Four limited-release movies we hope hit screens here

Blue Is the Warmest Color” won the top prize at Cannes last May.
Mike D'Angelo

Blue Is the Warmest Color Winner of the top prize at Cannes last May, this three-hour lesbian romance courted controversy for its graphic, extended sex scenes, but it’s the emotional transparency of its two central performances (by Léa Seydoux and newcomer Adèle Exarchopoulos) that stays with you.

All Is Lost Robert Redford gives an extraordinary, almost completely silent solo performance as a man struggling to stay alive after his boat is rammed by a shipping container in the middle of nowhere. Rarely has the dictum that action defines character been put so severely and arrestingly to the test.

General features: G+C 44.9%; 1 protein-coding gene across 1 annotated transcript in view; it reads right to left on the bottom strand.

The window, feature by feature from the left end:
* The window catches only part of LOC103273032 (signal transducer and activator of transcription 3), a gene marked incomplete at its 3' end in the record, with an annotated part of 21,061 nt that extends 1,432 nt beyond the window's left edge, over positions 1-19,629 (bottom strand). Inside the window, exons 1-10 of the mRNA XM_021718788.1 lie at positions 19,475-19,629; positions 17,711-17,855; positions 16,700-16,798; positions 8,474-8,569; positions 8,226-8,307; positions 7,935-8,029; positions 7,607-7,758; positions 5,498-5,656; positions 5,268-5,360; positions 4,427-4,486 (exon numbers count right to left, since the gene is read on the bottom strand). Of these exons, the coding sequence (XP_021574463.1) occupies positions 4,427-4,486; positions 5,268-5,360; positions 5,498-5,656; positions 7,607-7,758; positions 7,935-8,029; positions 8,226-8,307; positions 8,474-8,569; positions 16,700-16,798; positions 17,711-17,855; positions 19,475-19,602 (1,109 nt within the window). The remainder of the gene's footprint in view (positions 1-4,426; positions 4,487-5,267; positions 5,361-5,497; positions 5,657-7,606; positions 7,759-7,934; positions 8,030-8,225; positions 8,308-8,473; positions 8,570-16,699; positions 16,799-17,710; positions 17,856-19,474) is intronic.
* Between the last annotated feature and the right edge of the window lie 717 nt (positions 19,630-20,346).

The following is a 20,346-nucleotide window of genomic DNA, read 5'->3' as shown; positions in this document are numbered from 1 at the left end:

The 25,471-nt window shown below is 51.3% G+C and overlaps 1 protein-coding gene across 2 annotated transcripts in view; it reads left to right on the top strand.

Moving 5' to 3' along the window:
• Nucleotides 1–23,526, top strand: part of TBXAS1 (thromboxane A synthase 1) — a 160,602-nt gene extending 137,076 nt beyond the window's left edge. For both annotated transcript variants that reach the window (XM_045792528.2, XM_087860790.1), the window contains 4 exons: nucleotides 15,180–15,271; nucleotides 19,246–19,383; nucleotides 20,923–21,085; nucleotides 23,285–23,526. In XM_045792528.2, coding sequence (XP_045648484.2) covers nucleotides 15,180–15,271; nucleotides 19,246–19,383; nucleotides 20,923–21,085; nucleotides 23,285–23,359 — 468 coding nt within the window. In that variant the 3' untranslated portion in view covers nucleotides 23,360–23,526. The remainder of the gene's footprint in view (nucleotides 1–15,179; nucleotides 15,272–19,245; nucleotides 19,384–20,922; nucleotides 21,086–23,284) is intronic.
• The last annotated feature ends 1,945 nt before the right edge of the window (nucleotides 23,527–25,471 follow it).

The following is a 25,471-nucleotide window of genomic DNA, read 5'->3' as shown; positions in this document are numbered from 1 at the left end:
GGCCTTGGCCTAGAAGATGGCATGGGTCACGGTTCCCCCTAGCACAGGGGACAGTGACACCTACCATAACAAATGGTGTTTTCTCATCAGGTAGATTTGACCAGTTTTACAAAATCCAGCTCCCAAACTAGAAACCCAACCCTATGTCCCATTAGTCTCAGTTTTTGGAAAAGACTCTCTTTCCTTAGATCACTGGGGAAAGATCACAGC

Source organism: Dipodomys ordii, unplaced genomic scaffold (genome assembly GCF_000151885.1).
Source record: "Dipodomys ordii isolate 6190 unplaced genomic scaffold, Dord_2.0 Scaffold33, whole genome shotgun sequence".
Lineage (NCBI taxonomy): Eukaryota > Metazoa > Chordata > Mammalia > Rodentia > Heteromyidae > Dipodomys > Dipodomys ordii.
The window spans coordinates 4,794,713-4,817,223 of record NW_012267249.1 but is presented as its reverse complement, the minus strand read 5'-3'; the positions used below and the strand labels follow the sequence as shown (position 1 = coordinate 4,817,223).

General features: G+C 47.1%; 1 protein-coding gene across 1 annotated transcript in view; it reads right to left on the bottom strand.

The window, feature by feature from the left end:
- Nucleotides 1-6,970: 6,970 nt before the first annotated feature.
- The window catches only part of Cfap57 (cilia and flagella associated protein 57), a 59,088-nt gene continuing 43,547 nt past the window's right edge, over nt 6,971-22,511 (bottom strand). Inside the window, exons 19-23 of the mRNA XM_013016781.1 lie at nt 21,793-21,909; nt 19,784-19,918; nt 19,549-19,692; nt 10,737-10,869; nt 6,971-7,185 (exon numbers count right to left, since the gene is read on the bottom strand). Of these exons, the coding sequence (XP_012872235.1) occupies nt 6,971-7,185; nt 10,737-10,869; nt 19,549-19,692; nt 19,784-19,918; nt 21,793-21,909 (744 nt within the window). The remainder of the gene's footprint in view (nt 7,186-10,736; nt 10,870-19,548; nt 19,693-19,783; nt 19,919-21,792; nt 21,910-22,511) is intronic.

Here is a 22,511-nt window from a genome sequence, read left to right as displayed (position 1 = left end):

Nebraska Alexander Payne’s follow-up to The Descendants is one of his best: A road movie about an elderly, half-senile man (Bruce Dern) who thinks he’s won a million-dollar sweepstakes prize and his adult son (Will Forte), who agrees to drive him to claim it just so they can spend some time together.

12 Years a Slave In a year already notable for acclaimed films about the African-American experience (Lee Daniels’ The Butler, Fruitvale Station), perhaps the most anticipated is this tale of a free black man (Chiwetel Ejiofor) in 1841 who’s kidnapped and sold into slavery, directed by Steve McQueen (Hunger, Shame).

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